Why a 1-to-1 ed-tech program is better than a longer school day

'The entire price of our 1-to-1 initiative was the same price as making a school day 24 minutes longer'
By: | July 21, 2021
(AdobeStock)(AdobeStock)

The first time a take-home, laptop or tablet is lost, damaged or stolen, Springfield Public Schools students are not held financially responsible.

Because the damage may not have been a student’s fault—if the device was lost in a house fire, for instance—they receive another laptop or tablet to take home, says Paul N. Foster, the Massachusetts district’s chief information and accountability officer.

But if that replacement device is broken or lost, the student will lose their take-home privileges, Foster says.

Springfield school leaders, like their K-12 colleagues across the country, are updating and revising device management procedures in the wake of distributing thousands—if not tens or hundreds of thousands—of devices so students could participate fully in online learning.

Prior to COVID, Springfield provided all students in third- through 12th-grade with laptops and extended the 1-to-1 program to K through 2 during the pandemic.

“The entire price of our 1-to-1 initiative was the same price as making a school day 24 minutes longer,” Foster says. “And we’re getting so much extra benefit—kids can do additional school work at home and it provides access in a community where 80% of students live in households that are on some form of public assistance.”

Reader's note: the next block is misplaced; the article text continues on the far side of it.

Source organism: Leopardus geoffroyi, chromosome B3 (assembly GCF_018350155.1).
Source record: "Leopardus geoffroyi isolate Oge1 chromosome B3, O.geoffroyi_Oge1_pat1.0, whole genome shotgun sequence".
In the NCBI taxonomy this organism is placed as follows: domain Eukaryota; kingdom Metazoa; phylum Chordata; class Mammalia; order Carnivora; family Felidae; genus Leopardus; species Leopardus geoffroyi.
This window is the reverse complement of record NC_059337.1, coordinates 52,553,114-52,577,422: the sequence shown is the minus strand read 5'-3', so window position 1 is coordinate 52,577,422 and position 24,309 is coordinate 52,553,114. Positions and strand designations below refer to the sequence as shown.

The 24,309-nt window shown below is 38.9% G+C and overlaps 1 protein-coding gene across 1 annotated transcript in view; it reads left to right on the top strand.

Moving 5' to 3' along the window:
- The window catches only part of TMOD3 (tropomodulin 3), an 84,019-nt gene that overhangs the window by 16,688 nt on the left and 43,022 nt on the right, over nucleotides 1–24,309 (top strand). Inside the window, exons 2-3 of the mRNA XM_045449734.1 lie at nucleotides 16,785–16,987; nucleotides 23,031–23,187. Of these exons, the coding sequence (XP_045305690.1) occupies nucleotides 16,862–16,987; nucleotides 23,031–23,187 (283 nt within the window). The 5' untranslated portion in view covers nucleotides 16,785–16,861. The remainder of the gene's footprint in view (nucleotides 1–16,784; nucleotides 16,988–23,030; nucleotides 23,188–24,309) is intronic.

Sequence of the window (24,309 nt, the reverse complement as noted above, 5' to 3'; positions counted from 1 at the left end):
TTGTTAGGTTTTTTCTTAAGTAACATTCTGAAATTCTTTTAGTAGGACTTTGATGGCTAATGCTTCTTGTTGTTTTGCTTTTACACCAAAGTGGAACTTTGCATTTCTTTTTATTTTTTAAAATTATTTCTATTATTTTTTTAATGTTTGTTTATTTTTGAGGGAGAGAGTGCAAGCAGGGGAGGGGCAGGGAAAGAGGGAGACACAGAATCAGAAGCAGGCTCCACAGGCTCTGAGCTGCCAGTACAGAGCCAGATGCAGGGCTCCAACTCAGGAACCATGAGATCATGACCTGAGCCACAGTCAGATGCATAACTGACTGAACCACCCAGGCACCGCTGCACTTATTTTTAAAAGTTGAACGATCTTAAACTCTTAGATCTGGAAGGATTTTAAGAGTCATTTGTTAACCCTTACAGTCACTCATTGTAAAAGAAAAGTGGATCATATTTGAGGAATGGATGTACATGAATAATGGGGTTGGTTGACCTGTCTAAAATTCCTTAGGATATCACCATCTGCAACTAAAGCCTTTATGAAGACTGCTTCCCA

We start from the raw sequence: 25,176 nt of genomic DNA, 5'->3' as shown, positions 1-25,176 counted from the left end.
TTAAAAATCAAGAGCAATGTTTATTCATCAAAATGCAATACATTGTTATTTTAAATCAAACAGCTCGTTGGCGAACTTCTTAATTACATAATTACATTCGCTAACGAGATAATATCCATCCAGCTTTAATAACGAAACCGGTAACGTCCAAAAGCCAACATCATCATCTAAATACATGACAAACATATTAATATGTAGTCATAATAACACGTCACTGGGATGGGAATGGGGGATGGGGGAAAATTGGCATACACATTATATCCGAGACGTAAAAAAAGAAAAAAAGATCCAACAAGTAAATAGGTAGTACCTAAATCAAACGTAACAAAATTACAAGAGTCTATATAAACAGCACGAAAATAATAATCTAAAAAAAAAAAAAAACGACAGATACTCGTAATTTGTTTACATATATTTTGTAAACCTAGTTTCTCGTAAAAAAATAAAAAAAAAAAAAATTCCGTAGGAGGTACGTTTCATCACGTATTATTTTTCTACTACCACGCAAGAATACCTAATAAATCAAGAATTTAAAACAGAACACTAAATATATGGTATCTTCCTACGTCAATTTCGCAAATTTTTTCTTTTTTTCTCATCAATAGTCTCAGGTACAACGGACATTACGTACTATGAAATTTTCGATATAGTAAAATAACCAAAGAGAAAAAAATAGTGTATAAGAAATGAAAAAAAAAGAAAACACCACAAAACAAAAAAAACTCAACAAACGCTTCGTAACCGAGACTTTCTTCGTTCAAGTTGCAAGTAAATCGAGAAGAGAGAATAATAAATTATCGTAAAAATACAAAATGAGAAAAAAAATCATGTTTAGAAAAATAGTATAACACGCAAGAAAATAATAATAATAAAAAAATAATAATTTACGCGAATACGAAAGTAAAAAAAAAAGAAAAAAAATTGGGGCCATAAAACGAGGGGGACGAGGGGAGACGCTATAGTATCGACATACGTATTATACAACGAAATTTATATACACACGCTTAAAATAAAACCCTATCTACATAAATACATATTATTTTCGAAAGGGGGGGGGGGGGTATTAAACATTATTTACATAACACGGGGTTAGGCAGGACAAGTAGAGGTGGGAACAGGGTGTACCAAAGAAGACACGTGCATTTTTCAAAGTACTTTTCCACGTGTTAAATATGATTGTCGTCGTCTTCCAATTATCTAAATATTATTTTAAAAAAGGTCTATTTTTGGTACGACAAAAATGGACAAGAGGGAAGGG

To keep all those devices up and running, the 25,000-student district contracted with a vendor to operate a help desk. During the pandemic, it also eliminated a $20 annual take-home fee.

The district went from 12,000 laptops going home to 25,000, so an increase in damage and lost rates was expected.

“We went from devices being used sometimes to being used all day, every day,” Foster says. On the other hand, a 1-to-1 program may encourage students may take better care of devices.

“When we had the proverbial laptop carts rolling around, and students were using random laptops, we saw more deliberate mischief and damage,” he says. “Now, it’s their laptop for the year and we’re seeing better care.”

 


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